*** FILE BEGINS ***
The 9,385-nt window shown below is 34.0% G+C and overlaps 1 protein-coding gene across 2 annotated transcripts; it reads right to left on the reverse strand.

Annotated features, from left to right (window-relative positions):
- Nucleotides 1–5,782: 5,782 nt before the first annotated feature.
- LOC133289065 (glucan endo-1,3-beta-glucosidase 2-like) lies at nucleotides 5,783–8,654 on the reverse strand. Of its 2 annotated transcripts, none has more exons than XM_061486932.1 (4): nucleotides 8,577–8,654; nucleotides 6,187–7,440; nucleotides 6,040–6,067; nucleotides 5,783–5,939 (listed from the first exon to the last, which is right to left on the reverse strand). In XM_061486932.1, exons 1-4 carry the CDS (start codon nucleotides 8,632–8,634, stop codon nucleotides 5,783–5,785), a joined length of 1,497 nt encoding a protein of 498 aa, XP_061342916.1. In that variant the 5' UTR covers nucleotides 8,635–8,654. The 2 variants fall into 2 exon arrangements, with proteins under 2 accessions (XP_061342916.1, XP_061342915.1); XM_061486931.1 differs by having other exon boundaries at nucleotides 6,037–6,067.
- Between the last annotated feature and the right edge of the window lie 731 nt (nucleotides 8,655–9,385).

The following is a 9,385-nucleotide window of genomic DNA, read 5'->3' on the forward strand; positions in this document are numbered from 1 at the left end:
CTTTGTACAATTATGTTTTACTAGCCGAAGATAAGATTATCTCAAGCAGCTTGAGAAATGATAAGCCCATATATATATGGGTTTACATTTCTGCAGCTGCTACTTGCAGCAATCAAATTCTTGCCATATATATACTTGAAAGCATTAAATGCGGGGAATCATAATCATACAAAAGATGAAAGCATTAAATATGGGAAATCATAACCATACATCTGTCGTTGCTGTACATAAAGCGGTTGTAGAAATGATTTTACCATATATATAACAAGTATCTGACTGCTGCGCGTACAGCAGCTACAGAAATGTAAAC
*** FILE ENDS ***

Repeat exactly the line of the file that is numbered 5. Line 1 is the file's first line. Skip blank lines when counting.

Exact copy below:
- Between the last annotated feature and the right edge of the window lie 731 nt (nucleotides 8,655–9,385).